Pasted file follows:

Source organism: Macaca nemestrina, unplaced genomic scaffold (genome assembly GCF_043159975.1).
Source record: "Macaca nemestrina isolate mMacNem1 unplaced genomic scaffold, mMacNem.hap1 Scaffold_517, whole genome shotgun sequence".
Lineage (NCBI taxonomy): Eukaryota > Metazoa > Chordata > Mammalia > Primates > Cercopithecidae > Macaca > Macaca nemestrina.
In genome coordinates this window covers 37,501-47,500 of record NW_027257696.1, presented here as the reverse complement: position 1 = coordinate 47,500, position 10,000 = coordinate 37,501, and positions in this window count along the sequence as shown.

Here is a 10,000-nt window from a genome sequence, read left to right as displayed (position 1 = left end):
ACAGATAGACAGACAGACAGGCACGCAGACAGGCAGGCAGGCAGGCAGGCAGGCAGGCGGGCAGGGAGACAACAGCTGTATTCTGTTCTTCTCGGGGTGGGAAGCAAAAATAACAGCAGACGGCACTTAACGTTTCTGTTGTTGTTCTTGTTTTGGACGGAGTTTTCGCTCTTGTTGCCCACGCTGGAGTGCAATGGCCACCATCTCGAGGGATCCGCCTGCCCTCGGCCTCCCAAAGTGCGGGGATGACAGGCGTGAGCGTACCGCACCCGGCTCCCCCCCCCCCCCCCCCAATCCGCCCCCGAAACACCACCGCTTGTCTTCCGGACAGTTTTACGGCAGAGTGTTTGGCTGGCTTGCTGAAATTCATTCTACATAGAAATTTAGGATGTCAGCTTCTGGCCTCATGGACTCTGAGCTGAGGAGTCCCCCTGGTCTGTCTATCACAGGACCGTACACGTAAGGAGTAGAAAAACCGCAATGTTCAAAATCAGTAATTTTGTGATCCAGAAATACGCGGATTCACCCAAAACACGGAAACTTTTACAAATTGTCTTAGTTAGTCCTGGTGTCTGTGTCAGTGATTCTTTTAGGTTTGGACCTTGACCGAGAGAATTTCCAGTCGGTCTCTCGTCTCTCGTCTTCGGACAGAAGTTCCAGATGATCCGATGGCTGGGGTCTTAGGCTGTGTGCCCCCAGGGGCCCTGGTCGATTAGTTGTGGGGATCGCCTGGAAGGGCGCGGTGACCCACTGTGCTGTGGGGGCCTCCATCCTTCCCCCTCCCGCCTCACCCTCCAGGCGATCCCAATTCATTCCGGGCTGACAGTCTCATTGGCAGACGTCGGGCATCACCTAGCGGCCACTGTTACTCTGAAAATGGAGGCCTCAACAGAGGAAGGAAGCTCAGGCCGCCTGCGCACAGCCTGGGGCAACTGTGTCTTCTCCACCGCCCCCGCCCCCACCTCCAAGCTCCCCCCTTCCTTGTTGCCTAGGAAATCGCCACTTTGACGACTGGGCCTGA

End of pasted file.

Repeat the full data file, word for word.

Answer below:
Source organism: Macaca nemestrina, unplaced genomic scaffold (genome assembly GCF_043159975.1).
Source record: "Macaca nemestrina isolate mMacNem1 unplaced genomic scaffold, mMacNem.hap1 Scaffold_517, whole genome shotgun sequence".
Lineage (NCBI taxonomy): Eukaryota > Metazoa > Chordata > Mammalia > Primates > Cercopithecidae > Macaca > Macaca nemestrina.
In genome coordinates this window covers 37,501-47,500 of record NW_027257696.1, presented here as the reverse complement: position 1 = coordinate 47,500, position 10,000 = coordinate 37,501, and positions in this window count along the sequence as shown.

Here is a 10,000-nt window from a genome sequence, read left to right as displayed (position 1 = left end):
ACAGATAGACAGACAGACAGGCACGCAGACAGGCAGGCAGGCAGGCAGGCAGGCAGGCGGGCAGGGAGACAACAGCTGTATTCTGTTCTTCTCGGGGTGGGAAGCAAAAATAACAGCAGACGGCACTTAACGTTTCTGTTGTTGTTCTTGTTTTGGACGGAGTTTTCGCTCTTGTTGCCCACGCTGGAGTGCAATGGCCACCATCTCGAGGGATCCGCCTGCCCTCGGCCTCCCAAAGTGCGGGGATGACAGGCGTGAGCGTACCGCACCCGGCTCCCCCCCCCCCCCCCCCAATCCGCCCCCGAAACACCACCGCTTGTCTTCCGGACAGTTTTACGGCAGAGTGTTTGGCTGGCTTGCTGAAATTCATTCTACATAGAAATTTAGGATGTCAGCTTCTGGCCTCATGGACTCTGAGCTGAGGAGTCCCCCTGGTCTGTCTATCACAGGACCGTACACGTAAGGAGTAGAAAAACCGCAATGTTCAAAATCAGTAATTTTGTGATCCAGAAATACGCGGATTCACCCAAAACACGGAAACTTTTACAAATTGTCTTAGTTAGTCCTGGTGTCTGTGTCAGTGATTCTTTTAGGTTTGGACCTTGACCGAGAGAATTTCCAGTCGGTCTCTCGTCTCTCGTCTTCGGACAGAAGTTCCAGATGATCCGATGGCTGGGGTCTTAGGCTGTGTGCCCCCAGGGGCCCTGGTCGATTAGTTGTGGGGATCGCCTGGAAGGGCGCGGTGACCCACTGTGCTGTGGGGGCCTCCATCCTTCCCCCTCCCGCCTCACCCTCCAGGCGATCCCAATTCATTCCGGGCTGACAGTCTCATTGGCAGACGTCGGGCATCACCTAGCGGCCACTGTTACTCTGAAAATGGAGGCCTCAACAGAGGAAGGAAGCTCAGGCCGCCTGCGCACAGCCTGGGGCAACTGTGTCTTCTCCACCGCCCCCGCCCCCACCTCCAAGCTCCCCCCTTCCTTGTTGCCTAGGAAATCGCCACTTTGACGACTGGGCCTGA